Since both statements cannot be true ……….. Which Is It ???

    Methinks The Kneeslider needs to take on the role of investigating reporter and flush out the truth behind these contradictory statements from ‘ The Motor Company ‘ ;-)

    • Paul Crowe - "The Kneeslider" says

      The claim that they would be manufacturing motorcycles in India was a rumor, flatly denied by Harley Davidson. They will be or already are assembling CKD (complete knock down) kits in India.

      See our original article here.
      See our follow up here.

      There’s nothing more. If you wish to believe something else, you are free to do so, if you think you have evidence that proves something else, feel free to present it. Otherwise the issue is closed.

      • GuitarSlinger says

        Paul – thanks for dispelling the rumors that so many others in the M/C and General press have been putting out there .

        No need to take such a defensive posture BTW . I was only asking for clarification from the your end . I will ask amongst the factory workers here to confirm all you’re saying , but in truth I’ve no reason to doubt it

        Assuming as I am that you are correct , thats good to hear . Sounds like maybe ” The Motor Company ‘ is finally getting its act together . Now if they can just manage an attitude adjustment amongst their dealers , they could be on their way to another come back

        • says

          I liked your comment on the dealers GuitarSlinger. Afterall, that’s what proved to be the key factor in the Buell saga in my opinion, in that the dealers in my area so often treated Buells as “the other bike” and placed them out of site in a dark corner of the dealership.

          Paul’s comment in the article on the effects this will have on the Harley faithful is pretty interesting. As I see, the company better adopt a “change or die” philosphy. The plus to this, as I see it, is that the Motor Company will have everything under its own domain, unlike when they were operating Buell and MV Augusta in a brand umbrella type way.

          I’m really glad to see they plan to stay here in the US and build bikes. That really means a lot to me. I am anxious to see what they come up with in terms of product. Still hoping for a XR883 model with a classic fairing sort of like the old XRTT road race machine. That would get me in the showroom quite rapidly!

  3. Bigshankhank says

    For all the articles that followed HD’s announcement of its India assembly plant, I never once read (not even here) that they would build any bikes and ship them back to the US. Why does that rumor persist?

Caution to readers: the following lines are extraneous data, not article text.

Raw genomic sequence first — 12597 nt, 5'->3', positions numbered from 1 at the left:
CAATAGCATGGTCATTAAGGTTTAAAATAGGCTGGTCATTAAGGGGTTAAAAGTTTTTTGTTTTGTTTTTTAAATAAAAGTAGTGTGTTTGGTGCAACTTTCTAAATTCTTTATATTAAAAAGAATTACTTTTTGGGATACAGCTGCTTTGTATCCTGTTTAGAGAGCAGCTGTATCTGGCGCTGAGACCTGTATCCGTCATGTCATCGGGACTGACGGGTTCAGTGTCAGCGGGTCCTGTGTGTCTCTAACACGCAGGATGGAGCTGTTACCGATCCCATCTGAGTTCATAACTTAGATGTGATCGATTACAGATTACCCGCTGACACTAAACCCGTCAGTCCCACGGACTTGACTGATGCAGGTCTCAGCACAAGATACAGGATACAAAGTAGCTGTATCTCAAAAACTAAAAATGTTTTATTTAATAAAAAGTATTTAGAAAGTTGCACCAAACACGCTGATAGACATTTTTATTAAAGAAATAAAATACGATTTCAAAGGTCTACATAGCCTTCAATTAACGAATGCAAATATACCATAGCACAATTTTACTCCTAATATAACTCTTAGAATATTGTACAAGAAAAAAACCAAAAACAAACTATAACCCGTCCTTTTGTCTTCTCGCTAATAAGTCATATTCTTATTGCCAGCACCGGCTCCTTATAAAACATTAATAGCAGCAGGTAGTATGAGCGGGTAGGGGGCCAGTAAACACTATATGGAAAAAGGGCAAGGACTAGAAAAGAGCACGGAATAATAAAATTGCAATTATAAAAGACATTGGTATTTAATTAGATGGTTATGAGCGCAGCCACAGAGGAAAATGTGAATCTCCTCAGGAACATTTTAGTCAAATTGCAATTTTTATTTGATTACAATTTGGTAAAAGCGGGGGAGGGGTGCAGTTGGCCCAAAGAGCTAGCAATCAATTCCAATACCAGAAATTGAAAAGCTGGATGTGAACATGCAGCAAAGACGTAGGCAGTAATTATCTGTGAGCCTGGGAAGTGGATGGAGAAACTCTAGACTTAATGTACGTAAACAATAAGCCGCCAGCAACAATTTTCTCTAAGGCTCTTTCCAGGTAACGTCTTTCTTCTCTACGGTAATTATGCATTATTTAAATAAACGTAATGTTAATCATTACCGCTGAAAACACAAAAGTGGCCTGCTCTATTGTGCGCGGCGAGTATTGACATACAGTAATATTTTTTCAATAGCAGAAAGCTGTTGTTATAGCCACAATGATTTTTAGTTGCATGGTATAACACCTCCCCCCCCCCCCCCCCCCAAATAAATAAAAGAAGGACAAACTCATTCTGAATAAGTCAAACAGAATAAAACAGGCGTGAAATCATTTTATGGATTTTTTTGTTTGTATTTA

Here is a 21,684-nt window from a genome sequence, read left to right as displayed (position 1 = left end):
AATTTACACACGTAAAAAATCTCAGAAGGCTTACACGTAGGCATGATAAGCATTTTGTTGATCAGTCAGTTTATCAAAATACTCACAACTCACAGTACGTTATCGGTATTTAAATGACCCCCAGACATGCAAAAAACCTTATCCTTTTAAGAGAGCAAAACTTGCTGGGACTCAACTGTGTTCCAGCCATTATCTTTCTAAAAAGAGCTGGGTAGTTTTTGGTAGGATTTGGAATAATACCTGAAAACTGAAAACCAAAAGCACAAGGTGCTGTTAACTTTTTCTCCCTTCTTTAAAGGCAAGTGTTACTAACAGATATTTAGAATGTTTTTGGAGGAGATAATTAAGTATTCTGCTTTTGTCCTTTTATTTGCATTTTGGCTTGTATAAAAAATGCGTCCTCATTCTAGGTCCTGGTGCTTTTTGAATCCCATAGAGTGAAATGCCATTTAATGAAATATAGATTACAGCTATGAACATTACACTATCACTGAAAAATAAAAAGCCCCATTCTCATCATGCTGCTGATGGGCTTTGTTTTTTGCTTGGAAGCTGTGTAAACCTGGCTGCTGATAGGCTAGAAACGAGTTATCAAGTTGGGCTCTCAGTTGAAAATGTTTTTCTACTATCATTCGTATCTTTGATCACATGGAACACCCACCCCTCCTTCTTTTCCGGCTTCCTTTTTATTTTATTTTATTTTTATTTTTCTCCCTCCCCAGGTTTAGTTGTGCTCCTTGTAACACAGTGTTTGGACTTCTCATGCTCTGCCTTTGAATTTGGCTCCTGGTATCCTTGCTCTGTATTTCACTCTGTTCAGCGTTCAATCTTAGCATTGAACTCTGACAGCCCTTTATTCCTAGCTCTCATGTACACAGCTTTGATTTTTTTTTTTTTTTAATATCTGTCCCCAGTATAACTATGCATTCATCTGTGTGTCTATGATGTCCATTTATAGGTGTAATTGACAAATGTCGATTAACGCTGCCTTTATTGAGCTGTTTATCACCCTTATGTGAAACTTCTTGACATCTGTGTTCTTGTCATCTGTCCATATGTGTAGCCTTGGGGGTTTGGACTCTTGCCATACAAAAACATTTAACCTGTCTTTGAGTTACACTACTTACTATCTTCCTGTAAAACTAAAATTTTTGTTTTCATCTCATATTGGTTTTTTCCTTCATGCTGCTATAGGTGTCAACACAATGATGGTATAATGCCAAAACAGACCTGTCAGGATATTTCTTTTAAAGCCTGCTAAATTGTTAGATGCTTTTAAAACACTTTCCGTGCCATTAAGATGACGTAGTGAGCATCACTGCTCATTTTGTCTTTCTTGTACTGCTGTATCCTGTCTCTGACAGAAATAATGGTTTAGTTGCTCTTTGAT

As for me, I’d totally rock a new SS350 if they brought one to market.

  4. Dabber says

    I’ve always been of the mind that HD and Victory should Diversify their lineup. Not just air cooled either. Something Kickass and unexpected. Many other companies have all types of bikes, other than cruisers, something completely modern, and maybe not even a v twin. The adventure sport segment would be a good start.

  5. Jim says

    Seems to me they already had a bike that could have become this with the Buell line but they let that get away a short while ago.

    • sundrop says

      bingo. Round and round goes the motor company, chasing the vague marketing guidelines that are popular – back to basics, diversify, we’re doing great, we need new riders, blah blah blah

  6. B50 Jim says

    If they’re talking about it they’re thinking about it and probably planning it. But more likely the announcement is a large-scale focus-group experiment to gauge consumer reaction. Still, a 650 or 750, water-cooled 45-degree OHC V-twin in an agile frame yielding a 500-pound bike that “looks American” would be about right, and provide a basis for future bigger models. It could be viable competition for the popular retro standards from Triumph.

    When dealing with H-D, however, speculation is almost useless. The only thing about the company we can depend on is that it will never do anything remotely radical.

  7. JD says

    I wonder if HD has taken note of the displacement gap between 250s and so-called “real bikes” in the US. Seems to me that, especially with the passage of the Kawasaki Vulcan 500, the market is wide open for a smaller displacement cruiser. Their only competitor would be the VStar 650; it shouldn’t take much for the motor company to top that.

      • Yeti2bikes says